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By Dan Whitcomb
LOS ANGELES, Feb 21 (Reuters) - A California state senator has been indicted on federal charges that he accepted some $100,000 in cash bribes from a businessman and undercover FBI agents in connection with legislation, prosecutors said on Friday.
Democrat Ron Calderon, 56, has agreed to turn himself in on Monday to face charges including mail fraud, wire fraud, bribery, conspiracy, money laundering in the 24-count indictment, said Thom Mrozek, a spokesman for the U.S. Attorney’s Office in Los Angeles.
Calderon’s brother, Tom Calderon, a former member of the California State Assembly, was also named in the U.S. District Court indictment and charged with money laundering.
Tom Calderon has already surrendered to authorities and was expected to face an arraignment later on Friday, Mrozek said.
Phone calls made to Ron Calderon’s offices in Sacramento and Southern California on Friday were not answered.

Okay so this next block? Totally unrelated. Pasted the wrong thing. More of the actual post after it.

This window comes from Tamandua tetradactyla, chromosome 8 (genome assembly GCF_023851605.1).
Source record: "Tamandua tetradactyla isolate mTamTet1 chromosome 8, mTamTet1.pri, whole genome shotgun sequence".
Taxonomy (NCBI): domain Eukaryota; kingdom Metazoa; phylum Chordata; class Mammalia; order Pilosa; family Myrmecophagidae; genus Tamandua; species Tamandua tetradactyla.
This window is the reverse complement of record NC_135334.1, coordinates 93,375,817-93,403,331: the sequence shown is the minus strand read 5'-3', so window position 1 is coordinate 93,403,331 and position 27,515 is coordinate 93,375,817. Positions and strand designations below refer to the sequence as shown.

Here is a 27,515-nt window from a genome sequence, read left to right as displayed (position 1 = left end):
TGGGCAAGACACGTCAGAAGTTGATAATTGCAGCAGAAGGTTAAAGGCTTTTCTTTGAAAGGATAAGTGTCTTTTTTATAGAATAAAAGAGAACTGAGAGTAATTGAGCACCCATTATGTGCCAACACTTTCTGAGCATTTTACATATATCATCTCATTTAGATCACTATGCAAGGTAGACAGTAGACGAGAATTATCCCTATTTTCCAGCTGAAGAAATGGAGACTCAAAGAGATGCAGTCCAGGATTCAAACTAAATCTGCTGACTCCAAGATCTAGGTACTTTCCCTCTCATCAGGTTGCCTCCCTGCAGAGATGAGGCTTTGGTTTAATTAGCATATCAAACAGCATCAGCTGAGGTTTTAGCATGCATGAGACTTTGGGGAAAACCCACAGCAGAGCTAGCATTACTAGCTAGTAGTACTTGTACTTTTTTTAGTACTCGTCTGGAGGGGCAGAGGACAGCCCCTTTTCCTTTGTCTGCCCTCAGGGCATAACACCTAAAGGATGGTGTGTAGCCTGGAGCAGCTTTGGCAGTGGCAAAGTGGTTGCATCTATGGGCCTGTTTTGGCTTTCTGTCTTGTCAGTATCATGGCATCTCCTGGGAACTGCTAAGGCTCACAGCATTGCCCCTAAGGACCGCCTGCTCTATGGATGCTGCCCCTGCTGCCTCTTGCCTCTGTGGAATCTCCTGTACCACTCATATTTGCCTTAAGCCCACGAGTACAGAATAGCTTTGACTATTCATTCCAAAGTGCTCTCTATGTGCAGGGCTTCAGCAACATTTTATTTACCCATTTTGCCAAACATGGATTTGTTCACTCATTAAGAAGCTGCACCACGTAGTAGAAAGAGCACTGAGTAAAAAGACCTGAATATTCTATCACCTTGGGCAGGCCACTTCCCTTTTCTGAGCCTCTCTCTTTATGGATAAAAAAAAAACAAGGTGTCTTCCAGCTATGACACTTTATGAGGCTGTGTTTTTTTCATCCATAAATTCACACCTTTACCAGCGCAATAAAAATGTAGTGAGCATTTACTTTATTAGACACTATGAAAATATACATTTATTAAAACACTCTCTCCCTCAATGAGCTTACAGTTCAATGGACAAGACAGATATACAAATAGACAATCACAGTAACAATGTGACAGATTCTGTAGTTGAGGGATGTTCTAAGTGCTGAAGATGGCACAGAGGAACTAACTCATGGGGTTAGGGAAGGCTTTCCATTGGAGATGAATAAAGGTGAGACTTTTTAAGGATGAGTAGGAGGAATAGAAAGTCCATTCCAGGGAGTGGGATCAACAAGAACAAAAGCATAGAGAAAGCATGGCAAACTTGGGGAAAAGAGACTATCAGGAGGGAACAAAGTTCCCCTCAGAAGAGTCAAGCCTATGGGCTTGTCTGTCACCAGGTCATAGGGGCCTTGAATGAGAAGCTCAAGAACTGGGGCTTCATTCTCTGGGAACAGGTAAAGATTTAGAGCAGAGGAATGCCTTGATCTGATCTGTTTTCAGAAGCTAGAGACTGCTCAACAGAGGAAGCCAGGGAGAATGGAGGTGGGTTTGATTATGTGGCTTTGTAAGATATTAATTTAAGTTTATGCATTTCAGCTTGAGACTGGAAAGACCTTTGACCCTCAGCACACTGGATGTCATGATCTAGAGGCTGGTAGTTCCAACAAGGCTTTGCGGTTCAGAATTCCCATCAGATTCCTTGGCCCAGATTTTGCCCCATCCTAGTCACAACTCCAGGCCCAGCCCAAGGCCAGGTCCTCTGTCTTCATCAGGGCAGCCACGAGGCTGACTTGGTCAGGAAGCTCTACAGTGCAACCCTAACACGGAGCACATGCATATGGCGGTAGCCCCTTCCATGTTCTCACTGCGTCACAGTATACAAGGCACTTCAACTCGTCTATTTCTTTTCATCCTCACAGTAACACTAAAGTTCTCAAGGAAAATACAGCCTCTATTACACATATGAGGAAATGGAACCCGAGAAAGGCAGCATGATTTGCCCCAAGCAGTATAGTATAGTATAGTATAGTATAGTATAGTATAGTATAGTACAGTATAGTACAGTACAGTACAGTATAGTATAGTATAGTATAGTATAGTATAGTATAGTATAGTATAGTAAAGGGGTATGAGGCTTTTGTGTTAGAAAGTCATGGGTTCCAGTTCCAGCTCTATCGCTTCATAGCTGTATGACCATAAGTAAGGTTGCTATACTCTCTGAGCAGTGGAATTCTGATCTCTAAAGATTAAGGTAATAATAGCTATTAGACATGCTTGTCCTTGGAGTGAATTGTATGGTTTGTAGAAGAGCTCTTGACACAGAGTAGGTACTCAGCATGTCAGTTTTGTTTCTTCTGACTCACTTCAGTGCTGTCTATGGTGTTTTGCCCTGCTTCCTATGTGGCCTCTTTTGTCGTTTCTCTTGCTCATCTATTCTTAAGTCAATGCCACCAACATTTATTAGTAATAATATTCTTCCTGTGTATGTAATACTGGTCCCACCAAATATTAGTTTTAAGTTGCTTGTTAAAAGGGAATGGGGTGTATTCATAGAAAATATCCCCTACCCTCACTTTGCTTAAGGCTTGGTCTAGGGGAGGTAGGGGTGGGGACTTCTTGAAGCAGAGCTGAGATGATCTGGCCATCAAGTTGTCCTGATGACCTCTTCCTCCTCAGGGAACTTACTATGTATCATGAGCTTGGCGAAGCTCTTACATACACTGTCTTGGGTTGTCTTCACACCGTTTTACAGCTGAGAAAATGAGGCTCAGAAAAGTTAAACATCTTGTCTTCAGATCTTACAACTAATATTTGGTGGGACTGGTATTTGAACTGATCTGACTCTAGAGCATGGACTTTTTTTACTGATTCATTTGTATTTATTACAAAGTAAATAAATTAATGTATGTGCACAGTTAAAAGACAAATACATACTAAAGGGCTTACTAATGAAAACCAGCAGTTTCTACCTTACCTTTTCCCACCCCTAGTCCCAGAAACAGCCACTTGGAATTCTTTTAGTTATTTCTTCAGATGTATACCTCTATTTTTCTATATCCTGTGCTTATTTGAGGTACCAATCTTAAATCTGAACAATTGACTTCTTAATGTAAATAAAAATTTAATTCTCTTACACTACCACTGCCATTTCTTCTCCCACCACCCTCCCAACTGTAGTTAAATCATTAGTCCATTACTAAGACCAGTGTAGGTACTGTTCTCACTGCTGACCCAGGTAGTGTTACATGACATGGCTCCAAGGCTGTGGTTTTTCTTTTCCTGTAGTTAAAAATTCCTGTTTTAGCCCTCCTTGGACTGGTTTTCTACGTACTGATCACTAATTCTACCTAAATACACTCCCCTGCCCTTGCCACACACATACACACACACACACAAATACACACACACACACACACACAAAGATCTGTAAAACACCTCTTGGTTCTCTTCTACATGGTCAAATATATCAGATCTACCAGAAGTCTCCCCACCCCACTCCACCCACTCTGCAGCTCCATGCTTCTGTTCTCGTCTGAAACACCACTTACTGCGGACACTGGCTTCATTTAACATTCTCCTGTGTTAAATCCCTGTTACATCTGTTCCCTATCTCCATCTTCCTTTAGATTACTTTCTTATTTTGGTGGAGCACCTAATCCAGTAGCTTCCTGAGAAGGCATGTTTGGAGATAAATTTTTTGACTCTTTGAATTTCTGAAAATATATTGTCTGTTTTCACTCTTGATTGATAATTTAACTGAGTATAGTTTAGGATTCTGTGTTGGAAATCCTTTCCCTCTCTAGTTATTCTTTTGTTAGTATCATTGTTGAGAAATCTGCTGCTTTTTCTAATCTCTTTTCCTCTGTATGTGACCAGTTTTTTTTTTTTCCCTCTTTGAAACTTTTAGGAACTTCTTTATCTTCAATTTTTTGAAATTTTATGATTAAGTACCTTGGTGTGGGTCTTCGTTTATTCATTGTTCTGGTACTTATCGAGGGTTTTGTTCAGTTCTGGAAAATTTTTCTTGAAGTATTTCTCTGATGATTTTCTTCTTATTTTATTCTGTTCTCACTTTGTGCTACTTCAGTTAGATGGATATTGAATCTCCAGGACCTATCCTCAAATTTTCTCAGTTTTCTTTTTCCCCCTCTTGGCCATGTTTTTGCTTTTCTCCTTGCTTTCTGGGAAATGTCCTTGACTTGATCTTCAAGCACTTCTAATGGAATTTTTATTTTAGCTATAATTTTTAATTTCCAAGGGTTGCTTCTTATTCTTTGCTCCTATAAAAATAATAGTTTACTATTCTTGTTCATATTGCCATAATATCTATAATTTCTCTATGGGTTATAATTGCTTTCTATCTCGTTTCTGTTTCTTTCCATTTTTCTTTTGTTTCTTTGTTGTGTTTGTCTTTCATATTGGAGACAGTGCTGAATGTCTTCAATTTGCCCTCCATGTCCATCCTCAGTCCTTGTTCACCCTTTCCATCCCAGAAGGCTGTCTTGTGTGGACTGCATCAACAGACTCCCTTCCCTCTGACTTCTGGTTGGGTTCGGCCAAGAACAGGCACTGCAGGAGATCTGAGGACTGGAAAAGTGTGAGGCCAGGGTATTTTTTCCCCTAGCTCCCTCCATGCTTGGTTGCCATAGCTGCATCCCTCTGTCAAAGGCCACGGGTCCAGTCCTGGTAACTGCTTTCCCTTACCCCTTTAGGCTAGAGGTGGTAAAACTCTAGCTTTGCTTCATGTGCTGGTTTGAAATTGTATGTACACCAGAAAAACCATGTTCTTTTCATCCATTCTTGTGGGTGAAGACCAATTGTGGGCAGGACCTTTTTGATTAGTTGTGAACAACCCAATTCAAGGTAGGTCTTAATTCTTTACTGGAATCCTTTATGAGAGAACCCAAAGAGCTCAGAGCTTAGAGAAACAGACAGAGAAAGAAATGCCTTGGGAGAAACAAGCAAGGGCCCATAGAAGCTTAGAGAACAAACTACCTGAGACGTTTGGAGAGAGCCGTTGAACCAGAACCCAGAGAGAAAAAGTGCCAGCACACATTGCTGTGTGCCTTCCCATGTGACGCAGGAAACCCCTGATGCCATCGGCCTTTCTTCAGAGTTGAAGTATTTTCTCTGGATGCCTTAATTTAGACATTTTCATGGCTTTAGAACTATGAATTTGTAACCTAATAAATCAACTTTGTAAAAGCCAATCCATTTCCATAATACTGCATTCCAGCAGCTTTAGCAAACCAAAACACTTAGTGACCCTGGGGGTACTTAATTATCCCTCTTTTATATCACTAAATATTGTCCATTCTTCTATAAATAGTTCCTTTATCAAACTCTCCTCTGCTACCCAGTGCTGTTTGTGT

“Public corruption is a betrayal of the public trust that threatens the integrity of our democratic institutions,” U.S. Attorney André Birotte said in a statement.
“Senator Calderon is accused of accepting tens of thousands of dollars in bribes and using the powers of his elected office to enrich himself and his brother Tom, rather than for the benefit of the public he was sworn to serve,” Birotte said.
The indictment charges Ron Calderon with accepting bribes from the former owner of a Long Beach, California, hospital and from undercover FBI agents who Calderon believed were associated with an independent film studio.
If convicted, both men could face lengthy prison sentences.
In June, FBI agents searched Calderon’s offices as part of an investigation into what the agency described only as “allegations of criminal activity.”
An FBI affidavit obtained by Al Jazeera America showed that the agency was investigating accusations that Calderon accepted some $88,000 in bribes from an undercover agent and hospital executive.
In November, Calderon was removed from the executive board of the California Latino Caucus and from his legislative committee assignments during the investigation. (Reporting by Dan Whitcomb; editing by Cynthia Johnston, G Crosse, Mohammad Zargham and David Gregorio)